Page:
Native American Zuni Inlay Money Clip
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Vintage Native American Zuni
Thunderbird Money Clip
HK Item #M503 

Shopping < All Jewelry < Vintage Shop < Misc Vintage

Zuni Inlay Money Clip

Size
2" x 1"
Stones
Turquoise, jet, coral, and Mother of Pearl
Hallmarks
None
Artist
Unknown

 

 

We leave the natural patina on our pawn jewelry because many of our customers like the old "vintage" appearance.

If you'd like to clean up your silver jewelry, new or old, check out our handy
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Vintage Zuni Inlay
Thunderbird Money Clip - #M503
$40
SOLD

More Misc Vintage

 

 

 

The inlay sunface is comprised of many pieces of turquoise, jet, coral, and Mother of Pearl with sterling silver channels.

The actual money clip base is stainless steel.

A great way to keep your bills organized while carrying some Native American art aroundwith you.

Zuni Inlay Money Clip

A money clip is not only useful to hold your bills, it can also be used as big paper clip on your daytimer or planner.

Peyote Bird, Water Bird or Thunderbird?

The Water Bird is a symbol of the renewal of life, rainy seasons, rivers, distant travel, distant vision & wisdom. It is often also referred to as the Peyote Bird because the Water Bird plays a significant part in the Native American Indian Church Peyote meetings and, in fact, since the early 1900's has been the symbol of the NAC.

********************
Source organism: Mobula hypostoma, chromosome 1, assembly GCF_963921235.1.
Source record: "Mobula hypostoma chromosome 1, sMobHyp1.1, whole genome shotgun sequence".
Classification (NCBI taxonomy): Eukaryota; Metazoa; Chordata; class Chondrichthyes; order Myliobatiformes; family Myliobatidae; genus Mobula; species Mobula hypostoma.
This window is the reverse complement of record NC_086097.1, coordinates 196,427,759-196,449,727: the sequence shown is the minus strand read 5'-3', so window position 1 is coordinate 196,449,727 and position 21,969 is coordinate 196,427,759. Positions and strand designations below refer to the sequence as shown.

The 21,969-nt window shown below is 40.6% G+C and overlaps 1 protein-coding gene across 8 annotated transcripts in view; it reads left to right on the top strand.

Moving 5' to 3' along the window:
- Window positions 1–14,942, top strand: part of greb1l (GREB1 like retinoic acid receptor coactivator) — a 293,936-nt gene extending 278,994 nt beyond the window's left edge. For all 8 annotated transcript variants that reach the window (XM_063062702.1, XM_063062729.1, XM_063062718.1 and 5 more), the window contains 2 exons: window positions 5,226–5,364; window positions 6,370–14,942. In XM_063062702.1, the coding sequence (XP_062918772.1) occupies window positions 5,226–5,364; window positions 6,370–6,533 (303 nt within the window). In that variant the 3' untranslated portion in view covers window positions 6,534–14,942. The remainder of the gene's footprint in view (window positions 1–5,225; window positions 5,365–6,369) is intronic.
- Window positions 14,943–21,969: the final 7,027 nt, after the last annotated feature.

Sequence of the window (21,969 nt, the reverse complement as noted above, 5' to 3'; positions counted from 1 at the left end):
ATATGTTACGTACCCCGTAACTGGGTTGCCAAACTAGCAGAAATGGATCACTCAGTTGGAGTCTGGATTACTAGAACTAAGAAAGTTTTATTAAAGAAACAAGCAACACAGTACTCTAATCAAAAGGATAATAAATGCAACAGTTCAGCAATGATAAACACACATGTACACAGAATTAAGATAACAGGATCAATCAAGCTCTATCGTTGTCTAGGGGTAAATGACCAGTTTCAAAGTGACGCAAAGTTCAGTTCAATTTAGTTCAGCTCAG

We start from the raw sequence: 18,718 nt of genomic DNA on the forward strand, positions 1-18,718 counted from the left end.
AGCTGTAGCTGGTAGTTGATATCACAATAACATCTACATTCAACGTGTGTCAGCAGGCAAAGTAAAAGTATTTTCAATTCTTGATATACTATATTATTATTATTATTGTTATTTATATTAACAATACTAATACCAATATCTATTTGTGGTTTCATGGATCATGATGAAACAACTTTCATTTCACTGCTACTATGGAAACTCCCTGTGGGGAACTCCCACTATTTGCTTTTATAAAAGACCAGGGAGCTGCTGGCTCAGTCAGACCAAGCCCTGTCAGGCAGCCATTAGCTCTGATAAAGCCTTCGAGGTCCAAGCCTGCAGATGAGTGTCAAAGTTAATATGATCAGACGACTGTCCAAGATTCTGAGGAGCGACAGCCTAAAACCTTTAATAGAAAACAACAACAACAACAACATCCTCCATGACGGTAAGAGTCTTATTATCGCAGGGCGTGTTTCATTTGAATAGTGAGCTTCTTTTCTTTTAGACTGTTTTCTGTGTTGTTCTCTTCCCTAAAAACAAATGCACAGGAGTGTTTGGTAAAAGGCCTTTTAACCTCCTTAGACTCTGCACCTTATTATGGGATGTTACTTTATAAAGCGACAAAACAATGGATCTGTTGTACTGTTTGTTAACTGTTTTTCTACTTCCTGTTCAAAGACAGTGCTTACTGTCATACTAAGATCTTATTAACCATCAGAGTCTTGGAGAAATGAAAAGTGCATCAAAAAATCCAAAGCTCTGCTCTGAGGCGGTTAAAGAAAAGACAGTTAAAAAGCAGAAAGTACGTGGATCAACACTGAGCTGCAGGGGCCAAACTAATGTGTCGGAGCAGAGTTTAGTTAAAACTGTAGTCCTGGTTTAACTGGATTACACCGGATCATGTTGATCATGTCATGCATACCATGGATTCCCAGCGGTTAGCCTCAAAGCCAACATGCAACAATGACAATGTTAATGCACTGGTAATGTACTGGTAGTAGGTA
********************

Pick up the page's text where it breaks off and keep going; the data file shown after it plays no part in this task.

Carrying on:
The Peyote/Water Bird is not a Southwest tradition, but one of the Plains Indians. The Peyote Bird is connected with lightning, thunder and visions. Those who dream of the thunder beings will become Heyokas, those who do things backwards, upside down, or opposite. This is a Lakota way of being. It is part of the medicine of the Heyoka to remind us that we should not take ourselves too seriously - that's why Heyoka is often translated as the "sacred clown".

The Thunderbird is a cross-cultural symbol of the Southwest, Plains and Pacific Northwest tribes as well as in the non-Native world. Much is written about the origin of the symbol and its significance. It has been suggested by some that the symbol was borrowed by Native American artisans from the white man's medal dies. Others claim the Thunderbird has always lived in the mountains of the Pacific Northwest. There, carved totem poles are often topped with a Thunderbird with outstretched wings. Looking at a Thunderbird, it is easy to see why it symbolizes power, strength and nobility.


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